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Regards sur la culture: La communication non-verbale
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As you learned in your textbook, speaking and understanding French means learning some of the nonverbal cues that accompany language as well. Many French people are rather expressive when speaking. Some of the expressions you will learn to recognize in French are the following: to express disapproval (in a gesture called a moue), the French thrust out their chin and draw their lips down at the corner of the mouth. To indicate that someone is drunk, they put the fist up to the nose and twist it. To indicate disbelief, they say “mon œil,” or simply pull down slightly on the lower eyelid. A classic French gesture to express “Beats me!” involves raising your shoulders, thrusting your head forward, lifting your eyebrows, protruding your lower lip, and pronouncing a “pppp” sound.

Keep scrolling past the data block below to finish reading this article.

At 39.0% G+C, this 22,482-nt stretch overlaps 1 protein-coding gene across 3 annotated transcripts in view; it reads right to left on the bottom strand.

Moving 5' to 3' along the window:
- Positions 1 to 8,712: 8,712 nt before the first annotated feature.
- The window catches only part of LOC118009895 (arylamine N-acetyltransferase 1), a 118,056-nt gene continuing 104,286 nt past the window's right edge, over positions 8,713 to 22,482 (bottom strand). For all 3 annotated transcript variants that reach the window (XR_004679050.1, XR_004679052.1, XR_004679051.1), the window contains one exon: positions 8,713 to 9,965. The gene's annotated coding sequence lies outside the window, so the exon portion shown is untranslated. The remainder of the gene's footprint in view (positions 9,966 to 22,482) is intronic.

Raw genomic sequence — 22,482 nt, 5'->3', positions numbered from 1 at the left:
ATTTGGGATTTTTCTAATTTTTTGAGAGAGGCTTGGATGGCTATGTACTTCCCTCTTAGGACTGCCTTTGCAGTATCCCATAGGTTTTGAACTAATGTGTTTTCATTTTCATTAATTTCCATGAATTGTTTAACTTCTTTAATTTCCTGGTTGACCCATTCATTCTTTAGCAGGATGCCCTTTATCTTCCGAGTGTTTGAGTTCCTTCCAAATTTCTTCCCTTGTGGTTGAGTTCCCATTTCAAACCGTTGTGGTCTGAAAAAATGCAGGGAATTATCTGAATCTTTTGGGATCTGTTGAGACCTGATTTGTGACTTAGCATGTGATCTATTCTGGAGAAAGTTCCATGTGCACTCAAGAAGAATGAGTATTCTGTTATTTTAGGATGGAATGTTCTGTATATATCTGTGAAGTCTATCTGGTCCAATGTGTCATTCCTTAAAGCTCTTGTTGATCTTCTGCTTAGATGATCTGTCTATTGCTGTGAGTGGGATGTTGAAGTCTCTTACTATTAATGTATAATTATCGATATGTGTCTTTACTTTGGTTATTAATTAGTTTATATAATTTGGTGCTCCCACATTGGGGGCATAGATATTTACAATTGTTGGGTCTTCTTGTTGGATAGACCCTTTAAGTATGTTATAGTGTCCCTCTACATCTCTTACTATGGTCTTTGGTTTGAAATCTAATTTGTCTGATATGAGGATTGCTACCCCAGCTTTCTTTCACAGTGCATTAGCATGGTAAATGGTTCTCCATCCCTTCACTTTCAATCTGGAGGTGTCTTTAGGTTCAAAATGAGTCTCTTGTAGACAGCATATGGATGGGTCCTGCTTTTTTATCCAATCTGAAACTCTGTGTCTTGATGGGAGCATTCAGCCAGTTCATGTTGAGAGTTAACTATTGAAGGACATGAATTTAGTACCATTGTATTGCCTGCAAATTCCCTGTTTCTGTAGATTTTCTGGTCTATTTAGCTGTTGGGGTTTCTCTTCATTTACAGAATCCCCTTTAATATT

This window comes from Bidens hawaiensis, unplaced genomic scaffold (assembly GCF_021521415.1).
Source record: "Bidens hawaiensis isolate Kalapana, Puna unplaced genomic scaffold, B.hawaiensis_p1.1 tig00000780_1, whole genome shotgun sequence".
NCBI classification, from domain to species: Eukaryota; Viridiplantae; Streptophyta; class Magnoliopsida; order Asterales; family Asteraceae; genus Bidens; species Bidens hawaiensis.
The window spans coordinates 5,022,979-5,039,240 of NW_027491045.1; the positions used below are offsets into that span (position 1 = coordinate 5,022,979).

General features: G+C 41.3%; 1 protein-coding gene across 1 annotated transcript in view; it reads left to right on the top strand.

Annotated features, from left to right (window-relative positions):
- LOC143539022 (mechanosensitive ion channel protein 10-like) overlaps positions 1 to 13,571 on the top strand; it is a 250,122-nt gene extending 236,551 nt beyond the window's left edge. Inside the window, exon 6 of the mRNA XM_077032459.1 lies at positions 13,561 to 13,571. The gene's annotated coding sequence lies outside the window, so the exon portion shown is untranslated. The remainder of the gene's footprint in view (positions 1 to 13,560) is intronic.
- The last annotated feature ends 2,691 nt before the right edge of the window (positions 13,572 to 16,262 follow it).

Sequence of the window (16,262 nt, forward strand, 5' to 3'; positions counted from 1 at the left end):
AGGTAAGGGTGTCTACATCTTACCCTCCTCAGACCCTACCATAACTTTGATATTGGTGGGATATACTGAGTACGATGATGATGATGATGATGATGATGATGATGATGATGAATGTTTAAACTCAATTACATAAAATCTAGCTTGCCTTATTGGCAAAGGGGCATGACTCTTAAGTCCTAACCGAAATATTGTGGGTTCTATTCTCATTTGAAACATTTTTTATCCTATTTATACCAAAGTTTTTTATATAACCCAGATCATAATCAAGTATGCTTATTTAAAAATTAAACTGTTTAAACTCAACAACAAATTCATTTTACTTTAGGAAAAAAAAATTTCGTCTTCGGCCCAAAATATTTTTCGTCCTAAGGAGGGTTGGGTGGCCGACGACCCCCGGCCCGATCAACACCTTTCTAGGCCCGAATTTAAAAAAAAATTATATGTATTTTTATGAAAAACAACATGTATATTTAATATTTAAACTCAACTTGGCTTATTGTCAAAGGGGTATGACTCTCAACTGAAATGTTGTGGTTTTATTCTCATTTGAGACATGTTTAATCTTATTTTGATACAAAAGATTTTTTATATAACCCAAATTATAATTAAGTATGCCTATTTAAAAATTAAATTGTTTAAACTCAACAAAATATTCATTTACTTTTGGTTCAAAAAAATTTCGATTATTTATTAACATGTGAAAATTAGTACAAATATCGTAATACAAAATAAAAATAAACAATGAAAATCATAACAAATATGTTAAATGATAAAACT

Along with nonverbal cues, learning French also means familiarizing yourself with slang, or argot. The French are great inventors when it comes to language, and have created many colorful expressions and alternative vocabulary words. French young people invented a language called verlan in which words are turned inside out and pronounced backwards (l’envers = verlan). This is applied to words that are already in argot: for example, the slang word for guy is mec. In verlan, this is reversed to form keum. A femme is a meuf.



Do we use gestures to communicate in English? Describe several nonverbal American gestures.

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